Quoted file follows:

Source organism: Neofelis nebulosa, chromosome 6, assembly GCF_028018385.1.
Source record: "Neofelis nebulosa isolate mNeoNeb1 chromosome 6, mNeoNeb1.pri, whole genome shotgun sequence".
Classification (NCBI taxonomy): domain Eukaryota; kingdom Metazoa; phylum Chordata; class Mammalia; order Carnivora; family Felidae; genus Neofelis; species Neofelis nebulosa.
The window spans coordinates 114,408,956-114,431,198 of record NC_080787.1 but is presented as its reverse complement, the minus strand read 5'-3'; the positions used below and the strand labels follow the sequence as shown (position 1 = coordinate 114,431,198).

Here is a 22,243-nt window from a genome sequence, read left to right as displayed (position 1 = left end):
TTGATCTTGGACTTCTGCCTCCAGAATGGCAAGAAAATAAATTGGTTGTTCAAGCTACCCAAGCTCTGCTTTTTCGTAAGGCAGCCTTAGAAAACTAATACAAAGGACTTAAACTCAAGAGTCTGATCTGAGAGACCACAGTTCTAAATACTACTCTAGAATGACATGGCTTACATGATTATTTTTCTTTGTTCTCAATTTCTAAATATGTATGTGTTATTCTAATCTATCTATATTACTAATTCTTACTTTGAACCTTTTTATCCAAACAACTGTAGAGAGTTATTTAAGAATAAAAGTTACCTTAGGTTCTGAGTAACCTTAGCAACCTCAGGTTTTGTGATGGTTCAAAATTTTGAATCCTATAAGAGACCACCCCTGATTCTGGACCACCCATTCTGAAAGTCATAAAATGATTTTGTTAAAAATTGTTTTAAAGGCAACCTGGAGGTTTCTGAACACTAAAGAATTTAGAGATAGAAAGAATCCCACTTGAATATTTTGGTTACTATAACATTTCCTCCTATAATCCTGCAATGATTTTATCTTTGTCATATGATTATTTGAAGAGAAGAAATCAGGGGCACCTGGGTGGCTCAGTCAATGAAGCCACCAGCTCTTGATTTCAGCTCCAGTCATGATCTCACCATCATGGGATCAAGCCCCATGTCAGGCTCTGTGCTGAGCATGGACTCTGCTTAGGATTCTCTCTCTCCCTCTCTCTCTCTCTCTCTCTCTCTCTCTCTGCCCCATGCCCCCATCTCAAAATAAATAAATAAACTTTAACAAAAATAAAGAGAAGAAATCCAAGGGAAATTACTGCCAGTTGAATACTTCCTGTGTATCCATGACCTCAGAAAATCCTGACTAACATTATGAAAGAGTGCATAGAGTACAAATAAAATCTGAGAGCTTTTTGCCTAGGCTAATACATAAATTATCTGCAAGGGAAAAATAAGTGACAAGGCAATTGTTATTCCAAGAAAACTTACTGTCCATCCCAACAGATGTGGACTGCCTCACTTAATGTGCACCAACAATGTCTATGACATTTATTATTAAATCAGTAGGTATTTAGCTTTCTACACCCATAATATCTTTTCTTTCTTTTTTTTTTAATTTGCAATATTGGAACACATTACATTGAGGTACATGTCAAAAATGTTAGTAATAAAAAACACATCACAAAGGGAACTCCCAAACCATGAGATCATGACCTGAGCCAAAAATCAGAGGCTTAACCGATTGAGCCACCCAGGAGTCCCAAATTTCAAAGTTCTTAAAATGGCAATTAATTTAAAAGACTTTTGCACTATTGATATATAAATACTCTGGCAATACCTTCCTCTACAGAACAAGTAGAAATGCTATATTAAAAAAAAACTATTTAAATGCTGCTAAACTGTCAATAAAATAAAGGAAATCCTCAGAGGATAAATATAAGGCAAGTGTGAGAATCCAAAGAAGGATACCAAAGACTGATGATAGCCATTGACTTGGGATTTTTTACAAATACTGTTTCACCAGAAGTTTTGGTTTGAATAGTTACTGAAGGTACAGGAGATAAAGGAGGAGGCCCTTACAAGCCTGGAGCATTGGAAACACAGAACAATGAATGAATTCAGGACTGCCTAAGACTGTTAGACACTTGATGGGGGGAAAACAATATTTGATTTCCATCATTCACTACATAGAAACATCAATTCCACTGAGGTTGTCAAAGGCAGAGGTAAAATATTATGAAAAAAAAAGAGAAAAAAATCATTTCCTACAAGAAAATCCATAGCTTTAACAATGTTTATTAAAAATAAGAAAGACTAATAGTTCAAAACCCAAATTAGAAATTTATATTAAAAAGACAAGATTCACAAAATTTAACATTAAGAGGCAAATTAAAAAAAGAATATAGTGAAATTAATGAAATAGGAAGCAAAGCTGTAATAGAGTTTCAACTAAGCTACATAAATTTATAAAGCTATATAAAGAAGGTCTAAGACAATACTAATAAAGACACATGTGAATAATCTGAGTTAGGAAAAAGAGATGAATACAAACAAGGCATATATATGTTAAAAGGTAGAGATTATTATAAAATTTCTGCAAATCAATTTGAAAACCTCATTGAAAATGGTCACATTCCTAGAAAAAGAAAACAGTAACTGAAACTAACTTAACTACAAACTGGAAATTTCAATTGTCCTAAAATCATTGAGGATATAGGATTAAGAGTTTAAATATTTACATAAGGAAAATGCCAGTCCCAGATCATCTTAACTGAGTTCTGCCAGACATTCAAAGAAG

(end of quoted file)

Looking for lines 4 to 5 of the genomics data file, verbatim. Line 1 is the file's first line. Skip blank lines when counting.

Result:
The window spans coordinates 114,408,956-114,431,198 of record NC_080787.1 but is presented as its reverse complement, the minus strand read 5'-3'; the positions used below and the strand labels follow the sequence as shown (position 1 = coordinate 114,431,198).

Here is a 22,243-nt window from a genome sequence, read left to right as displayed (position 1 = left end):